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Behavioral shifts with urbanization may facilitate biological invasion of a widespread lizard

  • James T. StroudEmail author
  • Marie Colom
  • Pedro Ferrer
  • Nicholas Palermo
  • Veronica Vargas
  • Martina Cavallini
  • Jesus Lopez
  • Ian Jones
Article

Abstract

Understanding how novel environmental conditions presented by urbanization affect the ecology and behavior of species is an important component of global change biology. Behavior is the first way in which organisms respond to novel conditions. We investigated differences in habitat use, movement, and social behavior of invasive adult male Cuban brown anoles (Anolis sagrei) in natural and urban areas in Miami, FL. We observed that urban lizards used broader perches and frequented more artificial human-made substrates (e.g. walls) than lizards in a natural forest habitat. Extensive behavioral observations (ca. 1200 min) revealed that urban A. sagrei also performed more dewlap displays, changed perches less, and jumped less. Our analysis of the structural environment revealed that urban areas are more open – in other words, have higher visibility at typical lizard perch heights, and have fewer and broader perches than natural areas. An increase in openness may explain why we observed a greater than two-fold increase in the frequency of dewlap displaying – the primary mechanism of visual communication in anoles. Similarly, less perch changes and fewer jumps – a form of locomotion frequently used in perch-perch movement when perches are close – is likely driven by a three-fold decrease in tree density. Understanding how behavior and ecology differ in urban vs. natural ecosystems provides insight into how species persist in urban landscapes, and how such behavioral shifts might facilitate biological invasions.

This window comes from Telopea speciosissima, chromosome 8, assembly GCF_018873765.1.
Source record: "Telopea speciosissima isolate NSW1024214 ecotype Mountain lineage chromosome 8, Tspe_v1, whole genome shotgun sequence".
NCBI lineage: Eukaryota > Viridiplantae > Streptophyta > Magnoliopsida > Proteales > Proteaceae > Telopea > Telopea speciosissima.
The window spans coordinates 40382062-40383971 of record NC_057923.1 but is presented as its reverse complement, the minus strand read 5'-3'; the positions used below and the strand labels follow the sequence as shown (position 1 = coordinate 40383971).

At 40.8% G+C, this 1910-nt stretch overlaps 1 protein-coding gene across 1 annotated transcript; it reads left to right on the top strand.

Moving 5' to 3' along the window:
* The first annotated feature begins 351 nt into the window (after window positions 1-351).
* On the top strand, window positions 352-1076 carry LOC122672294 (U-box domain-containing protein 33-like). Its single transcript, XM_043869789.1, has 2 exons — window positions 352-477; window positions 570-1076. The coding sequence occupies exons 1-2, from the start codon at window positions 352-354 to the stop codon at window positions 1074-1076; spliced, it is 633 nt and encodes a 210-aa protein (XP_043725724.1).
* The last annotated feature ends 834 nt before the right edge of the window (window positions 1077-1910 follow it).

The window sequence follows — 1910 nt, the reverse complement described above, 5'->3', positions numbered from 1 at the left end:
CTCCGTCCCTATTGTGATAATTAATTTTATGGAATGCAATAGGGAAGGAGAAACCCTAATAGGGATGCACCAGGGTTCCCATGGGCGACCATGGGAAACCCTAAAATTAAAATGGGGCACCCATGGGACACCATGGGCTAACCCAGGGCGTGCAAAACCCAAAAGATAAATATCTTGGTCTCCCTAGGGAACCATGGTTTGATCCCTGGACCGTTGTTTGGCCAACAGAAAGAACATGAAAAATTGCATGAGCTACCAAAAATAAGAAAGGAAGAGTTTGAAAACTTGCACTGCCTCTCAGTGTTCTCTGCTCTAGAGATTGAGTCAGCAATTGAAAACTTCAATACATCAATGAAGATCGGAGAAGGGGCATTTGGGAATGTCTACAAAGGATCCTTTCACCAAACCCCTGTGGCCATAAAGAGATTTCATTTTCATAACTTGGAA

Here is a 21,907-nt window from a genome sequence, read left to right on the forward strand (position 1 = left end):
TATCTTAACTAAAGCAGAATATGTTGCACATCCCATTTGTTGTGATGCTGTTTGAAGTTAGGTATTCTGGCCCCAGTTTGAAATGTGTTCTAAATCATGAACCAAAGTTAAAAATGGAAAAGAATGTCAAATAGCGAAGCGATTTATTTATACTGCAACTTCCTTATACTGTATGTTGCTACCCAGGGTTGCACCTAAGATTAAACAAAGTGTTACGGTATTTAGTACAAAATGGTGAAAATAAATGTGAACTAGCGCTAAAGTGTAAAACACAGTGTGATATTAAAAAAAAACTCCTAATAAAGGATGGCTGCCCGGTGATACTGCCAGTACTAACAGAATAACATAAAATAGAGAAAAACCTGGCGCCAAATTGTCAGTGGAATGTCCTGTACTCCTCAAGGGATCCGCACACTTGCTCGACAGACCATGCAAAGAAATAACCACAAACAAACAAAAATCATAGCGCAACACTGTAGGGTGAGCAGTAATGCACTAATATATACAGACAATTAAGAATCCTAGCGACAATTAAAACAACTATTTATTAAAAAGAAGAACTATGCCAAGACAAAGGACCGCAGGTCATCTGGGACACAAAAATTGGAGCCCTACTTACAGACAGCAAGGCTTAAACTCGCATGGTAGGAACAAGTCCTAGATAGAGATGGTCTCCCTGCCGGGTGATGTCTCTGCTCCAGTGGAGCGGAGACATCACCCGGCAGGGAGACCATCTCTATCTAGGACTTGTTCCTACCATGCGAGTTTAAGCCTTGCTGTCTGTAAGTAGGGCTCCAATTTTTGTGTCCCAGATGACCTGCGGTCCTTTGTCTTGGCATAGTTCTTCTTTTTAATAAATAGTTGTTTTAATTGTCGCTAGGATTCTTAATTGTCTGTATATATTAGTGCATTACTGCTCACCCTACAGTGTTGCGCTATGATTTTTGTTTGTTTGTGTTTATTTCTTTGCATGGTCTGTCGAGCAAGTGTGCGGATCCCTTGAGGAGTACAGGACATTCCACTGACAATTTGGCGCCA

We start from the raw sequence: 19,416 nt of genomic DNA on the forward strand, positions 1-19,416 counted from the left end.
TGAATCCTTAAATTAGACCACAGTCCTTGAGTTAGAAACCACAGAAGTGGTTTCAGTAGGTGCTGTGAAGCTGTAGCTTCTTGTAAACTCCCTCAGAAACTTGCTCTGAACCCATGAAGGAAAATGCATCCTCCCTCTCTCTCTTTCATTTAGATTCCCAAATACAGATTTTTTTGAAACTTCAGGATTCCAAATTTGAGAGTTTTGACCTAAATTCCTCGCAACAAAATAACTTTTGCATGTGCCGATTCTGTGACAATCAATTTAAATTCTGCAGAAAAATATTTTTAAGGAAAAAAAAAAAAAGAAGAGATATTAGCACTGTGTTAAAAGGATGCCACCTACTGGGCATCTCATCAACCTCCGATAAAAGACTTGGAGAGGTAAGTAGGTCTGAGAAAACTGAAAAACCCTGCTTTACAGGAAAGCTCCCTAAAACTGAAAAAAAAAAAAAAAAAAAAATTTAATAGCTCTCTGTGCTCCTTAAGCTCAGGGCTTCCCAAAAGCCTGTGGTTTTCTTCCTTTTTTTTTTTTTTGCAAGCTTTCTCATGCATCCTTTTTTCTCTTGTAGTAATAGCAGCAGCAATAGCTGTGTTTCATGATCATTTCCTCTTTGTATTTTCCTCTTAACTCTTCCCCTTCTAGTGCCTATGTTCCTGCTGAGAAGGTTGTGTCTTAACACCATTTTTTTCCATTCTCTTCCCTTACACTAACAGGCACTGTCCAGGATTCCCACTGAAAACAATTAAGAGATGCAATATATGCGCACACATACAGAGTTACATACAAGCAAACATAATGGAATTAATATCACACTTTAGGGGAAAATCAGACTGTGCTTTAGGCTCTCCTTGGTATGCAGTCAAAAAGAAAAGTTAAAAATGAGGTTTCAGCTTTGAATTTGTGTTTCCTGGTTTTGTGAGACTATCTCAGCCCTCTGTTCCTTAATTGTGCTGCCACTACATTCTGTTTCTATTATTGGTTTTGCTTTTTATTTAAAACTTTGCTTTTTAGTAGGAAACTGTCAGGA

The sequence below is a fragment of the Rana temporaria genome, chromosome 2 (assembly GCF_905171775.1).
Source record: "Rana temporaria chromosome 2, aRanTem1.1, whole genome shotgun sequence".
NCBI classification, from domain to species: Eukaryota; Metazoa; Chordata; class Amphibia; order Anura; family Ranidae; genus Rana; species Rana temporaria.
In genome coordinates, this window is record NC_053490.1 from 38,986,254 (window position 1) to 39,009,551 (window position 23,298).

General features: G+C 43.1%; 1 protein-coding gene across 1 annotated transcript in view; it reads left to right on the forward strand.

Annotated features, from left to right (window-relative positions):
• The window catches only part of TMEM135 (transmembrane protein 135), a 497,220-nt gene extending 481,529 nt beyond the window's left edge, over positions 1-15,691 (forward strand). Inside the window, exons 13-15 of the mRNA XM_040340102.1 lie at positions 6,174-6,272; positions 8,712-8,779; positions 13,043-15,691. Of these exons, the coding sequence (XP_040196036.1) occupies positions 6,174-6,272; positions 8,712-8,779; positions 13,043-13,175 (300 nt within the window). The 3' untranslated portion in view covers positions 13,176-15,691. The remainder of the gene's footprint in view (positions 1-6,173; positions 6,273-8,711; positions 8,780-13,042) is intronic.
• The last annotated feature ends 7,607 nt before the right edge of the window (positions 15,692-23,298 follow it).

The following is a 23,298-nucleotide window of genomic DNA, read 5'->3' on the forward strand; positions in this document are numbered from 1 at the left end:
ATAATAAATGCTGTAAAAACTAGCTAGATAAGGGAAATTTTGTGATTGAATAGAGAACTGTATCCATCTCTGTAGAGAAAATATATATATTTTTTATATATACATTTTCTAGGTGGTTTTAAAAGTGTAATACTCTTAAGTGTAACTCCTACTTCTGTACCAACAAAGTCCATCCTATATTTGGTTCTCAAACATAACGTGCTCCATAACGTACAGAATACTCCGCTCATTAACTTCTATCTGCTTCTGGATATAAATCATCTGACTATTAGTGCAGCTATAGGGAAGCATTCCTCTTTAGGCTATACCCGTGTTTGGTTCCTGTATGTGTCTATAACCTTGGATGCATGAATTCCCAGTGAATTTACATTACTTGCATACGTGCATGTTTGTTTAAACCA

Keywords

Anolis sagrei Florida Urbanization Invasive species Behavior Urban ecology 

Notes

Acknowledgements

This manuscript was improved significantly with comments from Jason Kolbe. JTS was supported by a DEA and DYF Fellowship from Florida International University. We would like to thank all students of the Spring 2016 QBIC Ecology Lab for help in collecting data on structural habitat.

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Copyright information

© Springer Science+Business Media, LLC, part of Springer Nature 2019

Authors and Affiliations

  1. 1.Department of BiologyWashington University in St. LouisSt. LouisUSA
  2. 2.Quantifying Biology In the Classroom (QBIC)Florida International UniversityMiamiUSA
  3. 3.Department of BiologyFlorida International UniversityMiamiUSA
  4. 4.ARS-USDA Invasive Plant Research LaboratoryFort LauderdaleUSA

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